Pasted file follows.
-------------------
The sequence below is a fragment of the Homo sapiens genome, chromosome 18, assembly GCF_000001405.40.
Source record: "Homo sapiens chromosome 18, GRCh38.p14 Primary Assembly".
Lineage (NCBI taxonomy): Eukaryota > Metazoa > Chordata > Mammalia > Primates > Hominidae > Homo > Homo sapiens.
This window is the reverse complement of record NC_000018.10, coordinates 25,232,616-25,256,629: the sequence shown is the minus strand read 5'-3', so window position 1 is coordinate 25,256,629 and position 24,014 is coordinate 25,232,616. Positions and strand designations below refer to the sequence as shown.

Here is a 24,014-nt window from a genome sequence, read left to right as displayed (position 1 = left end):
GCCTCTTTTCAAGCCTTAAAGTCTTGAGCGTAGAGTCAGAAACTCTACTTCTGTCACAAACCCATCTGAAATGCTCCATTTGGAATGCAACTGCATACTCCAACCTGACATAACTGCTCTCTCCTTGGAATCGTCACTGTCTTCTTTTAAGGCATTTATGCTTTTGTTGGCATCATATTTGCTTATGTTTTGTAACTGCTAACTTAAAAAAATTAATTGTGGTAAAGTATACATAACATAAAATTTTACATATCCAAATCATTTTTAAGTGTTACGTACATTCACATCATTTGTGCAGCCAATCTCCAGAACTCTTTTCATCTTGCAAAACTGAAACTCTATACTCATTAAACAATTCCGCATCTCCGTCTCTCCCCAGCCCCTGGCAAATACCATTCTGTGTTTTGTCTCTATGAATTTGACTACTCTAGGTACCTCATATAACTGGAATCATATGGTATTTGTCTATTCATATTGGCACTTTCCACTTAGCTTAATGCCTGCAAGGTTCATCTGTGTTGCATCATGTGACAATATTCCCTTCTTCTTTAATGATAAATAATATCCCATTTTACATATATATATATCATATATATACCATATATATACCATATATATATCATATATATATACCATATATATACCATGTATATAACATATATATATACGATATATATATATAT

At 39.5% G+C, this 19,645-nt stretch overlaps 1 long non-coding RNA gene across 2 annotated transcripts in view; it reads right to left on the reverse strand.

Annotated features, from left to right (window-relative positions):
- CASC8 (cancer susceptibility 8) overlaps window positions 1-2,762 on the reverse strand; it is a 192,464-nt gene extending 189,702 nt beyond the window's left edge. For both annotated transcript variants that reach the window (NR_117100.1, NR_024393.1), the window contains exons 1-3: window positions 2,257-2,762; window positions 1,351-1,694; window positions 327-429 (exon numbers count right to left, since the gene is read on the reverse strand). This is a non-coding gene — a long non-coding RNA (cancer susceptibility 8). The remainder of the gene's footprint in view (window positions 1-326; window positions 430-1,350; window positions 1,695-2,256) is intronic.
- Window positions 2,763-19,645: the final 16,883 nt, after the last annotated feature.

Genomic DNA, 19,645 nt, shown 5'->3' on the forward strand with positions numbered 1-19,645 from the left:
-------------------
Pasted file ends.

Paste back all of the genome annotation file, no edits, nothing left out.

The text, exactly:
The sequence below is a fragment of the Homo sapiens genome, chromosome 18, assembly GCF_000001405.40.
Source record: "Homo sapiens chromosome 18, GRCh38.p14 Primary Assembly".
Lineage (NCBI taxonomy): Eukaryota > Metazoa > Chordata > Mammalia > Primates > Hominidae > Homo > Homo sapiens.
This window is the reverse complement of record NC_000018.10, coordinates 25,232,616-25,256,629: the sequence shown is the minus strand read 5'-3', so window position 1 is coordinate 25,256,629 and position 24,014 is coordinate 25,232,616. Positions and strand designations below refer to the sequence as shown.

Here is a 24,014-nt window from a genome sequence, read left to right as displayed (position 1 = left end):
GCCTCTTTTCAAGCCTTAAAGTCTTGAGCGTAGAGTCAGAAACTCTACTTCTGTCACAAACCCATCTGAAATGCTCCATTTGGAATGCAACTGCATACTCCAACCTGACATAACTGCTCTCTCCTTGGAATCGTCACTGTCTTCTTTTAAGGCATTTATGCTTTTGTTGGCATCATATTTGCTTATGTTTTGTAACTGCTAACTTAAAAAAATTAATTGTGGTAAAGTATACATAACATAAAATTTTACATATCCAAATCATTTTTAAGTGTTACGTACATTCACATCATTTGTGCAGCCAATCTCCAGAACTCTTTTCATCTTGCAAAACTGAAACTCTATACTCATTAAACAATTCCGCATCTCCGTCTCTCCCCAGCCCCTGGCAAATACCATTCTGTGTTTTGTCTCTATGAATTTGACTACTCTAGGTACCTCATATAACTGGAATCATATGGTATTTGTCTATTCATATTGGCACTTTCCACTTAGCTTAATGCCTGCAAGGTTCATCTGTGTTGCATCATGTGACAATATTCCCTTCTTCTTTAATGATAAATAATATCCCATTTTACATATATATATATCATATATATACCATATATATACCATATATATATCATATATATATACCATATATATACCATGTATATAACATATATATATACGATATATATATATAT

At 39.5% G+C, this 19,645-nt stretch overlaps 1 long non-coding RNA gene across 2 annotated transcripts in view; it reads right to left on the reverse strand.

Annotated features, from left to right (window-relative positions):
- CASC8 (cancer susceptibility 8) overlaps window positions 1-2,762 on the reverse strand; it is a 192,464-nt gene extending 189,702 nt beyond the window's left edge. For both annotated transcript variants that reach the window (NR_117100.1, NR_024393.1), the window contains exons 1-3: window positions 2,257-2,762; window positions 1,351-1,694; window positions 327-429 (exon numbers count right to left, since the gene is read on the reverse strand). This is a non-coding gene — a long non-coding RNA (cancer susceptibility 8). The remainder of the gene's footprint in view (window positions 1-326; window positions 430-1,350; window positions 1,695-2,256) is intronic.
- Window positions 2,763-19,645: the final 16,883 nt, after the last annotated feature.

Genomic DNA, 19,645 nt, shown 5'->3' on the forward strand with positions numbered 1-19,645 from the left: